We interviewed the founders of OkCupid, one of the most successful online dating sites, for a chapter on “How to Find Love Online” in our book “The Art of Doing.” Although the founders claim no lothario-like superpowers—based on their teeming mass of statistical data and observational evidence they can advise us on how to find someone online who will love us for who we really are.
Many people believe that when seeking a partner online they should try to appeal to the largest possible pool of people.
Sam Yagan, a co-founder of OKCupid described how he has seen this mindset play out time and again. “We see so many images [on the site] that are designed to minimize some supposedly unattractive trait, like the close-cropped picture of a person who’s overweight,” said Yagan.
This may sound like a sensible romantic strategy—why eliminate possible partners by revealing the scar on one side of your face or the fact that you’re obsessed with Star Wars kitsch?
An excessive concern for what other people think inevitably leads to what Carl Jung famously described as a persona, in Jung’s words "a kind of mask, designed on the one hand to make a definite impression upon others, and on the other to conceal the true nature of the individual."
Yagan describes the fallacy of this please-them-all approach. When someone posts an attractive profile photo that reveals nothing about their inner life, he told us, that sort of image may generate a positive response but it’s not likely to lead to simpatico matches. “Getting 99% of the people to kind of like you is a waste of time,” Yagan said.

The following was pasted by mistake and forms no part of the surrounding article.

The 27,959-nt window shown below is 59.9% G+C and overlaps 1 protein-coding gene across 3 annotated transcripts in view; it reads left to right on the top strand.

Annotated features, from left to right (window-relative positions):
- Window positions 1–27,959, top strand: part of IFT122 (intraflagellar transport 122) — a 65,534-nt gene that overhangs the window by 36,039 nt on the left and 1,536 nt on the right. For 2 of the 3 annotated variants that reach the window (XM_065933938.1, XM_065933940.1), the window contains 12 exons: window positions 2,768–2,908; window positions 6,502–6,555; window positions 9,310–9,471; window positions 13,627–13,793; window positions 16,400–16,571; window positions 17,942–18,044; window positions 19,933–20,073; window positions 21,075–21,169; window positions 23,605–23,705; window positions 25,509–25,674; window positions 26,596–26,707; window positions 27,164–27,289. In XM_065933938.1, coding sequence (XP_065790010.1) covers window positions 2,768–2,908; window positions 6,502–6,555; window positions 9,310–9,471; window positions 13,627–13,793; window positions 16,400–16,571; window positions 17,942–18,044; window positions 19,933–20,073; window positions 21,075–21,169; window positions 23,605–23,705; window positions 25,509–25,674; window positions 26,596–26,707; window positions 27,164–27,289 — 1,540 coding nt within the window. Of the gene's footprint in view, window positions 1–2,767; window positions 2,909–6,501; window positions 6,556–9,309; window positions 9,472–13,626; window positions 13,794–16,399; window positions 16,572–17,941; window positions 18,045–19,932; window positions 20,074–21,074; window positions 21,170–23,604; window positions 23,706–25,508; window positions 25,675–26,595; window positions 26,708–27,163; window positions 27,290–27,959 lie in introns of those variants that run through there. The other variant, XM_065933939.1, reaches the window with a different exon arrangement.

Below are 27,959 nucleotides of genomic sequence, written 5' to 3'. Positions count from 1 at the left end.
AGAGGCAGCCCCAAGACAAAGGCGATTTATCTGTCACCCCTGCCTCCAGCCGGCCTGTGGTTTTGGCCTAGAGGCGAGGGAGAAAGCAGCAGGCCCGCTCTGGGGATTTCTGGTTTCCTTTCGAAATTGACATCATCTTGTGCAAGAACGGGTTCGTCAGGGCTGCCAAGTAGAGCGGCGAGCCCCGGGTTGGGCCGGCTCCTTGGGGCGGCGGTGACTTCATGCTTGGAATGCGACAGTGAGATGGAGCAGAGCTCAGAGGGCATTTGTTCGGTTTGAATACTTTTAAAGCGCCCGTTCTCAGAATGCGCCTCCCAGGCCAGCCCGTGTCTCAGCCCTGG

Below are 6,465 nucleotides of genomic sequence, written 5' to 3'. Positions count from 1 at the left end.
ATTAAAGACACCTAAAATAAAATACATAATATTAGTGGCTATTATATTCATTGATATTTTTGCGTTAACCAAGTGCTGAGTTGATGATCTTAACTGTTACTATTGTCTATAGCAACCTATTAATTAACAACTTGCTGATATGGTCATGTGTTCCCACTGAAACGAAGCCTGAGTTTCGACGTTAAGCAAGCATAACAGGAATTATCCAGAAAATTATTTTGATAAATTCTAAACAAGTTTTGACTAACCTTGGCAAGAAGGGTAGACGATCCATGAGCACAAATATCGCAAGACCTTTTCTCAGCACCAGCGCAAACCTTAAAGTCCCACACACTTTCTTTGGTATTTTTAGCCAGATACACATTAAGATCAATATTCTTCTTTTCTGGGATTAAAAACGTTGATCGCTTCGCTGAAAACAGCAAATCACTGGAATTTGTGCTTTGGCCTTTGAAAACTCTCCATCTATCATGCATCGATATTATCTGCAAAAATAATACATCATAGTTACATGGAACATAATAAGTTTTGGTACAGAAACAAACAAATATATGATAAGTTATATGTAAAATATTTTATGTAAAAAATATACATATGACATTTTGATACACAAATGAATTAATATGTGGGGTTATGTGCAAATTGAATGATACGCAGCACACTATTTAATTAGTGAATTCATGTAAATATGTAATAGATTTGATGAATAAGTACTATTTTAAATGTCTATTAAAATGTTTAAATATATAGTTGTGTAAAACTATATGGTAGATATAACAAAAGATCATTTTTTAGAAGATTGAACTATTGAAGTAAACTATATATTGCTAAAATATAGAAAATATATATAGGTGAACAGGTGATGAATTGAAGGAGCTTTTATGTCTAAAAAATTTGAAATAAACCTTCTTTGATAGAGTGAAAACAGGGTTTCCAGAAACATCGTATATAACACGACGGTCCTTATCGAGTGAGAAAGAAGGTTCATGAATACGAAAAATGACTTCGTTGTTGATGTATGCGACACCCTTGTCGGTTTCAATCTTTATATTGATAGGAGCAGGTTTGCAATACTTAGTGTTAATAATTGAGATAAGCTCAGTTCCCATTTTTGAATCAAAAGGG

So if constructing a cleaned-up, generic version of our online selves is not the way to find love—then what is?
First of all you want to cast off the idea of creating a false identity based on what you think will appeal to others. Next you have to have the courage to present an accurate reflection of your true self.
The OkCupid founders not only encourage us to describe what we love—films, books, bars and bands—but to go one step further and actually accentuate our eccentricities. “If Dungeons and Dragons is your thing you want that person who will say: ‘Oh my god! You love D and D? I do too!’” Yagan told us. “Women with tattoos and piercings have an intuitive understanding that when they show off what makes them different some people won’t like it, but they’ll get lots of attention from the men who do.”
In fact OkCupid’s data show that men message women who they believe appeal only to them before messaging women who they believe will appeal to everyone. “If you have something that makes you unique, even if some might consider it a flaw, flaunt it,” says Yagan. “Flaunt your big nose, curvy full figure or weird snaggletooth, and you’ll attract that kind of person who finds it exciting.”
In other words, if you want to find true romance, Yagan advises, “Look for the 1% who will love you for who you really are.”
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